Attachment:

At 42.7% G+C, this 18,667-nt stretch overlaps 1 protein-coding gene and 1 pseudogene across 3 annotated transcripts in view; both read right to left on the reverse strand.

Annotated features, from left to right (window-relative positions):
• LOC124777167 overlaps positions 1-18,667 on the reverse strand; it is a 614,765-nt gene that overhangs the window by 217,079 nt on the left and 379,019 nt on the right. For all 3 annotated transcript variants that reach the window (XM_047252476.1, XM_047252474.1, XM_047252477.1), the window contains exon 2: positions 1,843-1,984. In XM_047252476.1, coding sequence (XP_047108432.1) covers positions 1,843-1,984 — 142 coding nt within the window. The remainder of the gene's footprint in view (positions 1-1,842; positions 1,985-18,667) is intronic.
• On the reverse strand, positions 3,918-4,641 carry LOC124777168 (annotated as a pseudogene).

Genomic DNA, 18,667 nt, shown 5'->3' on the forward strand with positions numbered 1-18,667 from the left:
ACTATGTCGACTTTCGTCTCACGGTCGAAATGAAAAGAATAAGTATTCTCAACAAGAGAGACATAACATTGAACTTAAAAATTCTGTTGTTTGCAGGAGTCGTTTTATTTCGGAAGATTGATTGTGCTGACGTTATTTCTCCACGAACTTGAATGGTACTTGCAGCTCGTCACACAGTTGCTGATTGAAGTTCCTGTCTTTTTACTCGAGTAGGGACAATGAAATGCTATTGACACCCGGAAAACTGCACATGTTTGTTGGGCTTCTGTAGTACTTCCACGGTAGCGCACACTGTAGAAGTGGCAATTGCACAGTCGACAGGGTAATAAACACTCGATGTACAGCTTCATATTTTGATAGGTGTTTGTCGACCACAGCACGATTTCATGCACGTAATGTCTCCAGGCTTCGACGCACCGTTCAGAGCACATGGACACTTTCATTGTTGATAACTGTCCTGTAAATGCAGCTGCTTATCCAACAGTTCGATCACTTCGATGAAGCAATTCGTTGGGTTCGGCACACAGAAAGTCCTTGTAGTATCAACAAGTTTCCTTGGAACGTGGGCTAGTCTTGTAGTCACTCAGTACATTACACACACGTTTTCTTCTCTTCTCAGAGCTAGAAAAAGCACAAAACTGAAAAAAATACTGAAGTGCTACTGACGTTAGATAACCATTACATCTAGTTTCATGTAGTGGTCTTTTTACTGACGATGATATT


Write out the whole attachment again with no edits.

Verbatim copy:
At 42.7% G+C, this 18,667-nt stretch overlaps 1 protein-coding gene and 1 pseudogene across 3 annotated transcripts in view; both read right to left on the reverse strand.

Annotated features, from left to right (window-relative positions):
• LOC124777167 overlaps positions 1-18,667 on the reverse strand; it is a 614,765-nt gene that overhangs the window by 217,079 nt on the left and 379,019 nt on the right. For all 3 annotated transcript variants that reach the window (XM_047252476.1, XM_047252474.1, XM_047252477.1), the window contains exon 2: positions 1,843-1,984. In XM_047252476.1, coding sequence (XP_047108432.1) covers positions 1,843-1,984 — 142 coding nt within the window. The remainder of the gene's footprint in view (positions 1-1,842; positions 1,985-18,667) is intronic.
• On the reverse strand, positions 3,918-4,641 carry LOC124777168 (annotated as a pseudogene).

Genomic DNA, 18,667 nt, shown 5'->3' on the forward strand with positions numbered 1-18,667 from the left:
ACTATGTCGACTTTCGTCTCACGGTCGAAATGAAAAGAATAAGTATTCTCAACAAGAGAGACATAACATTGAACTTAAAAATTCTGTTGTTTGCAGGAGTCGTTTTATTTCGGAAGATTGATTGTGCTGACGTTATTTCTCCACGAACTTGAATGGTACTTGCAGCTCGTCACACAGTTGCTGATTGAAGTTCCTGTCTTTTTACTCGAGTAGGGACAATGAAATGCTATTGACACCCGGAAAACTGCACATGTTTGTTGGGCTTCTGTAGTACTTCCACGGTAGCGCACACTGTAGAAGTGGCAATTGCACAGTCGACAGGGTAATAAACACTCGATGTACAGCTTCATATTTTGATAGGTGTTTGTCGACCACAGCACGATTTCATGCACGTAATGTCTCCAGGCTTCGACGCACCGTTCAGAGCACATGGACACTTTCATTGTTGATAACTGTCCTGTAAATGCAGCTGCTTATCCAACAGTTCGATCACTTCGATGAAGCAATTCGTTGGGTTCGGCACACAGAAAGTCCTTGTAGTATCAACAAGTTTCCTTGGAACGTGGGCTAGTCTTGTAGTCACTCAGTACATTACACACACGTTTTCTTCTCTTCTCAGAGCTAGAAAAAGCACAAAACTGAAAAAAATACTGAAGTGCTACTGACGTTAGATAACCATTACATCTAGTTTCATGTAGTGGTCTTTTTACTGACGATGATATT